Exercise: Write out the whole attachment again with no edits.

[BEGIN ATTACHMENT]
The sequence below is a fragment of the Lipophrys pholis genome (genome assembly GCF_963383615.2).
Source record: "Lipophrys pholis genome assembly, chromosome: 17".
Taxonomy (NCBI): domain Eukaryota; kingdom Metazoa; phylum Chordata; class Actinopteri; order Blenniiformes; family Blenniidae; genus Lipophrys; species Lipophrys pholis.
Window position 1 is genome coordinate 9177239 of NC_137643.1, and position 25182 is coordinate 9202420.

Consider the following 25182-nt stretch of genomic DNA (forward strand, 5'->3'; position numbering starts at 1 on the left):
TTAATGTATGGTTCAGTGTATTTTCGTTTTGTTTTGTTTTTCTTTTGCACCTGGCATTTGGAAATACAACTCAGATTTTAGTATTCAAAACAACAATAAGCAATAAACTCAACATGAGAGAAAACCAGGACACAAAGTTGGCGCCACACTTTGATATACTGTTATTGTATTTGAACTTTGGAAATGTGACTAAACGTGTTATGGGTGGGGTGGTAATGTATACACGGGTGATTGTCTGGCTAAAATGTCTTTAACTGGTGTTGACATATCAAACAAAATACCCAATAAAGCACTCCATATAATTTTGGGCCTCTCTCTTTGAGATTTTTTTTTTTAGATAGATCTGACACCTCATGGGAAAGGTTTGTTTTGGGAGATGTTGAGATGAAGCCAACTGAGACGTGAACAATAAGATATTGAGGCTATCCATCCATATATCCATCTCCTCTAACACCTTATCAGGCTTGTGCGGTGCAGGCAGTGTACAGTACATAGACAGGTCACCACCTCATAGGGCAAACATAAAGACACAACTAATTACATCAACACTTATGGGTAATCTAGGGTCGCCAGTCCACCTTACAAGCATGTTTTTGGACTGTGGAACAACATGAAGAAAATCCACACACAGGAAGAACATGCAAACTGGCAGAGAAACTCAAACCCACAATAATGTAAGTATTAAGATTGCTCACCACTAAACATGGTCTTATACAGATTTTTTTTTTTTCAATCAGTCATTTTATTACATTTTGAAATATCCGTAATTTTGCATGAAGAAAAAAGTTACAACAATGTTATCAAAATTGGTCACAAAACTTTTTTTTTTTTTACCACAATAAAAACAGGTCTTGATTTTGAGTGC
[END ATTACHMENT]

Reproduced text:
The sequence below is a fragment of the Lipophrys pholis genome (genome assembly GCF_963383615.2).
Source record: "Lipophrys pholis genome assembly, chromosome: 17".
Taxonomy (NCBI): domain Eukaryota; kingdom Metazoa; phylum Chordata; class Actinopteri; order Blenniiformes; family Blenniidae; genus Lipophrys; species Lipophrys pholis.
Window position 1 is genome coordinate 9177239 of NC_137643.1, and position 25182 is coordinate 9202420.

Consider the following 25182-nt stretch of genomic DNA (forward strand, 5'->3'; position numbering starts at 1 on the left):
TTAATGTATGGTTCAGTGTATTTTCGTTTTGTTTTGTTTTTCTTTTGCACCTGGCATTTGGAAATACAACTCAGATTTTAGTATTCAAAACAACAATAAGCAATAAACTCAACATGAGAGAAAACCAGGACACAAAGTTGGCGCCACACTTTGATATACTGTTATTGTATTTGAACTTTGGAAATGTGACTAAACGTGTTATGGGTGGGGTGGTAATGTATACACGGGTGATTGTCTGGCTAAAATGTCTTTAACTGGTGTTGACATATCAAACAAAATACCCAATAAAGCACTCCATATAATTTTGGGCCTCTCTCTTTGAGATTTTTTTTTTTAGATAGATCTGACACCTCATGGGAAAGGTTTGTTTTGGGAGATGTTGAGATGAAGCCAACTGAGACGTGAACAATAAGATATTGAGGCTATCCATCCATATATCCATCTCCTCTAACACCTTATCAGGCTTGTGCGGTGCAGGCAGTGTACAGTACATAGACAGGTCACCACCTCATAGGGCAAACATAAAGACACAACTAATTACATCAACACTTATGGGTAATCTAGGGTCGCCAGTCCACCTTACAAGCATGTTTTTGGACTGTGGAACAACATGAAGAAAATCCACACACAGGAAGAACATGCAAACTGGCAGAGAAACTCAAACCCACAATAATGTAAGTATTAAGATTGCTCACCACTAAACATGGTCTTATACAGATTTTTTTTTTTTCAATCAGTCATTTTATTACATTTTGAAATATCCGTAATTTTGCATGAAGAAAAAAGTTACAACAATGTTATCAAAATTGGTCACAAAACTTTTTTTTTTTTTACCACAATAAAAACAGGTCTTGATTTTGAGTGC